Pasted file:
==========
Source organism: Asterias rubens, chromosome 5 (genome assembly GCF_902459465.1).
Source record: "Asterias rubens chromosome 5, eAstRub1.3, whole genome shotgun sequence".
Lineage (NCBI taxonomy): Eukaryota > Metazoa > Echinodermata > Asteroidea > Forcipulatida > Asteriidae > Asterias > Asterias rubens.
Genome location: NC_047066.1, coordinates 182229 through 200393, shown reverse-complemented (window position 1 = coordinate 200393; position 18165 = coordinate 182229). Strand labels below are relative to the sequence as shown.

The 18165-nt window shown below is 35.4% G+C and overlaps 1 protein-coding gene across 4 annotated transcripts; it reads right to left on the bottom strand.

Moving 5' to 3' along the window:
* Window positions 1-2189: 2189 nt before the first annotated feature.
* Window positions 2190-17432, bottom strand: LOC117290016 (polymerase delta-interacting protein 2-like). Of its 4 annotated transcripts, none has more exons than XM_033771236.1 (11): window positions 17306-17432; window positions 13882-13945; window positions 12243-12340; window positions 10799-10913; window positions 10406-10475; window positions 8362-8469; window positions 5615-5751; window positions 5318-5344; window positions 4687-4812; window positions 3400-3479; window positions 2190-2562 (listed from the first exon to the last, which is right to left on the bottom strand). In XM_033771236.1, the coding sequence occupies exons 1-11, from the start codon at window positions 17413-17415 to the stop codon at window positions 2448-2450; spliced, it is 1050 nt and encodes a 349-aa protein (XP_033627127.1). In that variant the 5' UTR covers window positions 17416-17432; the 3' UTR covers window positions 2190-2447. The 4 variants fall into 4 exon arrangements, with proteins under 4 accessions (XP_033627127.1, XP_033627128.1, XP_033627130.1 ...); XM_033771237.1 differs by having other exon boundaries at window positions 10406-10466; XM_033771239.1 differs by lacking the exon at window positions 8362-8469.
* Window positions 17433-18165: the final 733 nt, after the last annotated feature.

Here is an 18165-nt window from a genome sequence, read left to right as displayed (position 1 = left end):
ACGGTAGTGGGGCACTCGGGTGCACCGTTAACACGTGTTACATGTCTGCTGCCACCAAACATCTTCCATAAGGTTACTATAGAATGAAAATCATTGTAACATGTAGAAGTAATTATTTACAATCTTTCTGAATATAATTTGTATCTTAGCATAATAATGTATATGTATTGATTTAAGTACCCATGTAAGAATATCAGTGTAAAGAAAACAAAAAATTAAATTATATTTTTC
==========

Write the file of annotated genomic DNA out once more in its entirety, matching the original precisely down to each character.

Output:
Source organism: Asterias rubens, chromosome 5 (genome assembly GCF_902459465.1).
Source record: "Asterias rubens chromosome 5, eAstRub1.3, whole genome shotgun sequence".
Lineage (NCBI taxonomy): Eukaryota > Metazoa > Echinodermata > Asteroidea > Forcipulatida > Asteriidae > Asterias > Asterias rubens.
Genome location: NC_047066.1, coordinates 182229 through 200393, shown reverse-complemented (window position 1 = coordinate 200393; position 18165 = coordinate 182229). Strand labels below are relative to the sequence as shown.

The 18165-nt window shown below is 35.4% G+C and overlaps 1 protein-coding gene across 4 annotated transcripts; it reads right to left on the bottom strand.

Moving 5' to 3' along the window:
* Window positions 1-2189: 2189 nt before the first annotated feature.
* Window positions 2190-17432, bottom strand: LOC117290016 (polymerase delta-interacting protein 2-like). Of its 4 annotated transcripts, none has more exons than XM_033771236.1 (11): window positions 17306-17432; window positions 13882-13945; window positions 12243-12340; window positions 10799-10913; window positions 10406-10475; window positions 8362-8469; window positions 5615-5751; window positions 5318-5344; window positions 4687-4812; window positions 3400-3479; window positions 2190-2562 (listed from the first exon to the last, which is right to left on the bottom strand). In XM_033771236.1, the coding sequence occupies exons 1-11, from the start codon at window positions 17413-17415 to the stop codon at window positions 2448-2450; spliced, it is 1050 nt and encodes a 349-aa protein (XP_033627127.1). In that variant the 5' UTR covers window positions 17416-17432; the 3' UTR covers window positions 2190-2447. The 4 variants fall into 4 exon arrangements, with proteins under 4 accessions (XP_033627127.1, XP_033627128.1, XP_033627130.1 ...); XM_033771237.1 differs by having other exon boundaries at window positions 10406-10466; XM_033771239.1 differs by lacking the exon at window positions 8362-8469.
* Window positions 17433-18165: the final 733 nt, after the last annotated feature.

Here is an 18165-nt window from a genome sequence, read left to right as displayed (position 1 = left end):
ACGGTAGTGGGGCACTCGGGTGCACCGTTAACACGTGTTACATGTCTGCTGCCACCAAACATCTTCCATAAGGTTACTATAGAATGAAAATCATTGTAACATGTAGAAGTAATTATTTACAATCTTTCTGAATATAATTTGTATCTTAGCATAATAATGTATATGTATTGATTTAAGTACCCATGTAAGAATATCAGTGTAAAGAAAACAAAAAATTAAATTATATTTTTC